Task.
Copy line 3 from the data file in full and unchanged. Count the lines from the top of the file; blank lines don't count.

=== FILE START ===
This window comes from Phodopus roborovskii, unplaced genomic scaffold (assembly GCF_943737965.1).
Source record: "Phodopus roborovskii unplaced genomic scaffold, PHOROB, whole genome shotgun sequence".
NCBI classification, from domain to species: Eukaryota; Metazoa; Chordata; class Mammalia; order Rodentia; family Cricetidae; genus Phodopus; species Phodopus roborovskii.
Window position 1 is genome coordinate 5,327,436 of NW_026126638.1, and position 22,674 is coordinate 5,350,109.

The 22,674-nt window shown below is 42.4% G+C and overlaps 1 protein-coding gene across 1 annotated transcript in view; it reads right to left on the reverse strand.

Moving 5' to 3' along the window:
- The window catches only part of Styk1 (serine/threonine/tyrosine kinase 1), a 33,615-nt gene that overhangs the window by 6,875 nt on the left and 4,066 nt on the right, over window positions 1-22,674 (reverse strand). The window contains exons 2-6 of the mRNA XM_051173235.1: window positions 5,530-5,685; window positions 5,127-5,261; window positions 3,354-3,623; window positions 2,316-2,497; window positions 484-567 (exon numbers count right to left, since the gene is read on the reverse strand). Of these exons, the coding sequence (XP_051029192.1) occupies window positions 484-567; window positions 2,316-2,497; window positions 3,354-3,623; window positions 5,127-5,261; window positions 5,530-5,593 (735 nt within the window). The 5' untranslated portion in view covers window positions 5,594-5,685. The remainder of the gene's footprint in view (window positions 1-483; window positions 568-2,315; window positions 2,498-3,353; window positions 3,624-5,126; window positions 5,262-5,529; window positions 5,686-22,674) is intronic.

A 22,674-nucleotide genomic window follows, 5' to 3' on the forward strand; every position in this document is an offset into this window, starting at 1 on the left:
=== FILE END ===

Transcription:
NCBI classification, from domain to species: Eukaryota; Metazoa; Chordata; class Mammalia; order Rodentia; family Cricetidae; genus Phodopus; species Phodopus roborovskii.